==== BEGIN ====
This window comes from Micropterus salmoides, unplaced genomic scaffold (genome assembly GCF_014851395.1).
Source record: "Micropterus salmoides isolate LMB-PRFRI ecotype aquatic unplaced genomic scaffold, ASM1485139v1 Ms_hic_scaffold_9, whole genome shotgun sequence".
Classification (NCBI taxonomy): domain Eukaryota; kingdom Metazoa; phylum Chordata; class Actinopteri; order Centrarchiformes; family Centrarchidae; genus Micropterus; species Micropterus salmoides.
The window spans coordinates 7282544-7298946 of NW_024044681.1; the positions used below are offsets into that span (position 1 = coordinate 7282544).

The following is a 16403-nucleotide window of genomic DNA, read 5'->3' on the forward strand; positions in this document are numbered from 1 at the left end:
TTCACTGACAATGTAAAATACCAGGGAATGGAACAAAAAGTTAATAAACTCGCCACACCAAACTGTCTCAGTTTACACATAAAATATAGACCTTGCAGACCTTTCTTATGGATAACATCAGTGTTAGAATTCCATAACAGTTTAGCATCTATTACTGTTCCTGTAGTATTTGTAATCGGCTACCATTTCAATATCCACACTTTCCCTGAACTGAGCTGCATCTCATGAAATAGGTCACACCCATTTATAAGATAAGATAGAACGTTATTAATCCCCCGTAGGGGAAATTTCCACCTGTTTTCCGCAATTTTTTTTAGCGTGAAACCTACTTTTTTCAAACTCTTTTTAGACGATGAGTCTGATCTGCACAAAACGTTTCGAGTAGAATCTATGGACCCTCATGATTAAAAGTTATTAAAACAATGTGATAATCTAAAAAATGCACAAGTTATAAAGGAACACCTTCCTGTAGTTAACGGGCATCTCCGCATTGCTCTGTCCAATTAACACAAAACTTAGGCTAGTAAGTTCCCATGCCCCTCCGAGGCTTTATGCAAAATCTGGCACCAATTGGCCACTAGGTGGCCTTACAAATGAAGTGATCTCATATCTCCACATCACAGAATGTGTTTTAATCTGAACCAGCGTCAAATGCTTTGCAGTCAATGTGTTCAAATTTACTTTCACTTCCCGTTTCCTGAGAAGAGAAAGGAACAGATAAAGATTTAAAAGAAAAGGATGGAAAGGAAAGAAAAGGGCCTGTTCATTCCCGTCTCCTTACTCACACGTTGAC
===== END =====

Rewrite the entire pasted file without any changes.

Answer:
This window comes from Micropterus salmoides, unplaced genomic scaffold (genome assembly GCF_014851395.1).
Source record: "Micropterus salmoides isolate LMB-PRFRI ecotype aquatic unplaced genomic scaffold, ASM1485139v1 Ms_hic_scaffold_9, whole genome shotgun sequence".
Classification (NCBI taxonomy): domain Eukaryota; kingdom Metazoa; phylum Chordata; class Actinopteri; order Centrarchiformes; family Centrarchidae; genus Micropterus; species Micropterus salmoides.
The window spans coordinates 7282544-7298946 of NW_024044681.1; the positions used below are offsets into that span (position 1 = coordinate 7282544).

The following is a 16403-nucleotide window of genomic DNA, read 5'->3' on the forward strand; positions in this document are numbered from 1 at the left end:
TTCACTGACAATGTAAAATACCAGGGAATGGAACAAAAAGTTAATAAACTCGCCACACCAAACTGTCTCAGTTTACACATAAAATATAGACCTTGCAGACCTTTCTTATGGATAACATCAGTGTTAGAATTCCATAACAGTTTAGCATCTATTACTGTTCCTGTAGTATTTGTAATCGGCTACCATTTCAATATCCACACTTTCCCTGAACTGAGCTGCATCTCATGAAATAGGTCACACCCATTTATAAGATAAGATAGAACGTTATTAATCCCCCGTAGGGGAAATTTCCACCTGTTTTCCGCAATTTTTTTTAGCGTGAAACCTACTTTTTTCAAACTCTTTTTAGACGATGAGTCTGATCTGCACAAAACGTTTCGAGTAGAATCTATGGACCCTCATGATTAAAAGTTATTAAAACAATGTGATAATCTAAAAAATGCACAAGTTATAAAGGAACACCTTCCTGTAGTTAACGGGCATCTCCGCATTGCTCTGTCCAATTAACACAAAACTTAGGCTAGTAAGTTCCCATGCCCCTCCGAGGCTTTATGCAAAATCTGGCACCAATTGGCCACTAGGTGGCCTTACAAATGAAGTGATCTCATATCTCCACATCACAGAATGTGTTTTAATCTGAACCAGCGTCAAATGCTTTGCAGTCAATGTGTTCAAATTTACTTTCACTTCCCGTTTCCTGAGAAGAGAAAGGAACAGATAAAGATTTAAAAGAAAAGGATGGAAAGGAAAGAAAAGGGCCTGTTCATTCCCGTCTCCTTACTCACACGTTGAC